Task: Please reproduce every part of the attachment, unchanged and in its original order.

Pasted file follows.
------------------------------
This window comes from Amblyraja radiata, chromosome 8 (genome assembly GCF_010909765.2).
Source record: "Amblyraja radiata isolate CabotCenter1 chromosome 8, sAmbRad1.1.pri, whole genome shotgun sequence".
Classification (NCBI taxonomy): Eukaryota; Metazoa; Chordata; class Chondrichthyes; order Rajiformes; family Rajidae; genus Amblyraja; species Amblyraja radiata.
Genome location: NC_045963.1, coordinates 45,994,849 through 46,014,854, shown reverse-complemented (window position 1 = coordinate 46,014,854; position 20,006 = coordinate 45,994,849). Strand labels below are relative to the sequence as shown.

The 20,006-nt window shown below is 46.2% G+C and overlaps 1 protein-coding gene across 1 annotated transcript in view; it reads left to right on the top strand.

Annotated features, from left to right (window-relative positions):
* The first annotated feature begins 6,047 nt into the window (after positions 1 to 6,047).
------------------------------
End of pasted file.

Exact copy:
This window comes from Amblyraja radiata, chromosome 8 (genome assembly GCF_010909765.2).
Source record: "Amblyraja radiata isolate CabotCenter1 chromosome 8, sAmbRad1.1.pri, whole genome shotgun sequence".
Classification (NCBI taxonomy): Eukaryota; Metazoa; Chordata; class Chondrichthyes; order Rajiformes; family Rajidae; genus Amblyraja; species Amblyraja radiata.
Genome location: NC_045963.1, coordinates 45,994,849 through 46,014,854, shown reverse-complemented (window position 1 = coordinate 46,014,854; position 20,006 = coordinate 45,994,849). Strand labels below are relative to the sequence as shown.

The 20,006-nt window shown below is 46.2% G+C and overlaps 1 protein-coding gene across 1 annotated transcript in view; it reads left to right on the top strand.

Annotated features, from left to right (window-relative positions):
* The first annotated feature begins 6,047 nt into the window (after positions 1 to 6,047).